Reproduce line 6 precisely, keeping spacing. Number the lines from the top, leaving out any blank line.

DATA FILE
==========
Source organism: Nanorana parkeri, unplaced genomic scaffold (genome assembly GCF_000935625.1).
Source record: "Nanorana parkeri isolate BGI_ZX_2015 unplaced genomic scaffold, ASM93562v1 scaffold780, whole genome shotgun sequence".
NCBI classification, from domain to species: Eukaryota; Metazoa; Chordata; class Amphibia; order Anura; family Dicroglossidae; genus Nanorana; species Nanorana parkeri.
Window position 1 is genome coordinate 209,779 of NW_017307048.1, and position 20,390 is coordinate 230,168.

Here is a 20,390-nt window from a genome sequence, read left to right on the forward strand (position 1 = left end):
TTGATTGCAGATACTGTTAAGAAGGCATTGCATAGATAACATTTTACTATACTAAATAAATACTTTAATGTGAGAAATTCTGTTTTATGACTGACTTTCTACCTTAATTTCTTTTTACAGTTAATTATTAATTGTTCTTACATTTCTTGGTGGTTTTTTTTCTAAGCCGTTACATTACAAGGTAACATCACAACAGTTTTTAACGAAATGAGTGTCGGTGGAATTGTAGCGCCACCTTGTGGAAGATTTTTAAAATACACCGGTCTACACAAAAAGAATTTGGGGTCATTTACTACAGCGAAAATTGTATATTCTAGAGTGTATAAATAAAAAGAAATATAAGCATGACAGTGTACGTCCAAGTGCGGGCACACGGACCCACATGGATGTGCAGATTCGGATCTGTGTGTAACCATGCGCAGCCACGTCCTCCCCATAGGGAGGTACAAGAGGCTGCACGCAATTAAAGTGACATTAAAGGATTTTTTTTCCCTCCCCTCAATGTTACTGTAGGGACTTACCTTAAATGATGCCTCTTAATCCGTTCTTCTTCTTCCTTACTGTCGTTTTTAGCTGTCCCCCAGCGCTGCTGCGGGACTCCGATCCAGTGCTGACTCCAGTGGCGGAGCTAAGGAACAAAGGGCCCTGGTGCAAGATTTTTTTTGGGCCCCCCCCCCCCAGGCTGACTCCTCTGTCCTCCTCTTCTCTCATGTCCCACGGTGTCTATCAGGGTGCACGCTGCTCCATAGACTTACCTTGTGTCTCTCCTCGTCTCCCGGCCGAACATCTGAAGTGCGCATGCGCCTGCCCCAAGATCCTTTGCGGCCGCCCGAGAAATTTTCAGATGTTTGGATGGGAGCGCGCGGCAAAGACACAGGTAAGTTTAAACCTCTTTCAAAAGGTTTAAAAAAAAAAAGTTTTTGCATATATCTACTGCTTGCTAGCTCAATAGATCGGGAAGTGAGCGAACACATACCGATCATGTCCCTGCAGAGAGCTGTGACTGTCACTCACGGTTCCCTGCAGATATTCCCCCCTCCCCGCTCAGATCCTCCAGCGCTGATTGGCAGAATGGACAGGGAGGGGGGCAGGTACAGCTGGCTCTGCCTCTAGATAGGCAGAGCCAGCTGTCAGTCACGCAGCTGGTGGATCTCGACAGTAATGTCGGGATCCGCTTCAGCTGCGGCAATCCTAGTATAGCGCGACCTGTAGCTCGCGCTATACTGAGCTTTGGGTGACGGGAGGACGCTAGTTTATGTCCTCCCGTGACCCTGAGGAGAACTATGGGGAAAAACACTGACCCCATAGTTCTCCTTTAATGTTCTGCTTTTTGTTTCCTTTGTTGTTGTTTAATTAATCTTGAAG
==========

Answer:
TTGATTGCAGATACTGTTAAGAAGGCATTGCATAGATAACATTTTACTATACTAAATAAATACTTTAATGTGAGAAATTCTGTTTTATGACTGACTTTCTACCTTAATTTCTTTTTACAGTTAATTATTAATTGTTCTTACATTTCTTGGTGGTTTTTTTTCTAAGCCGTTACATTACAAGGTAACATCACAACAGTTTTTAACGAAATGAGTGTCGGTGGAATTGTAGCGCCACCTTGTGGAAGATTTTTAAAATACACCGGTCTACACAAAAAGAATTTGGGGTCATTTACTACAGCGAAAATTGTATATTCTAGAGTGTATAAATAAAAAGAAATATAAGCATGACAGTGTACGTCCAAGTGCGGGCACACGGACCCACATGGATGTGCAGATTCGGATCTGTGTGTAACCATGCGCAGCCACGTCCTCCCCATAGGGAGGTACAAGAGGCTGCACGCAATTAAAGTGACATTAAAGGATTTTTTTTCCCTCCCCTCAATGTTACTGTAGGGACTTACCTTAAATGATGCCTCTTAATCCGTTCTTCTTCTTCCTTACTGTCGTTTTTAGCTGTCCCCCAGCGCTGCTGCGGGACTCCGATCCAGTGCTGACTCCAGTGGCGGAGCTAAGGAACAAAGGGCCCTGGTGCAAGATTTTTTTTGGGCCCCCCCCCCCCAGGCTGACTCCTCTGTCCTCCTCTTCTCTCATGTCCCACGGTGTCTATCAGGGTGCACGCTGCTCCATAGACTTACCTTGTGTCTCTCCTCGTCTCCCGGCCGAACATCTGAAGTGCGCATGCGCCTGCCCCAAGATCCTTTGCGGCCGCCCGAGAAATTTTCAGATGTTTGGATGGGAGCGCGCGGCAAAGACACAGGTAAGTTTAAACCTCTTTCAAAAGGTTTAAAAAAAAAAAGTTTTTGCATATATCTACTGCTTGCTAGCTCAATAGATCGGGAAGTGAGCGAACACATACCGATCATGTCCCTGCAGAGAGCTGTGACTGTCACTCACGGTTCCCTGCAGATATTCCCCCCTCCCCGCTCAGATCCTCCAGCGCTGATTGGCAGAATGGACAGGGAGGGGGGCAGGTACAGCTGGCTCTGCCTCTAGATAGGCAGAGCCAGCTGTCAGTCACGCAGCTGGTGGATCTCGACAGTAATGTCGGGATCCGCTTCAGCTGCGGCAATCCTAGTATAGCGCGACCTGTAGCTCGCGCTATACTGAGCTTTGGGTGACGGGAGGACGCTAGTTTATGTCCTCCCGTGACCCTGAGGAGAACTATGGGGAAAAACACTGACCCCATAGTTCTCCTTTAATGTTCTGCTTTTTGTTTCCTTTGTTGTTGTTTAATTAATCTTGAAG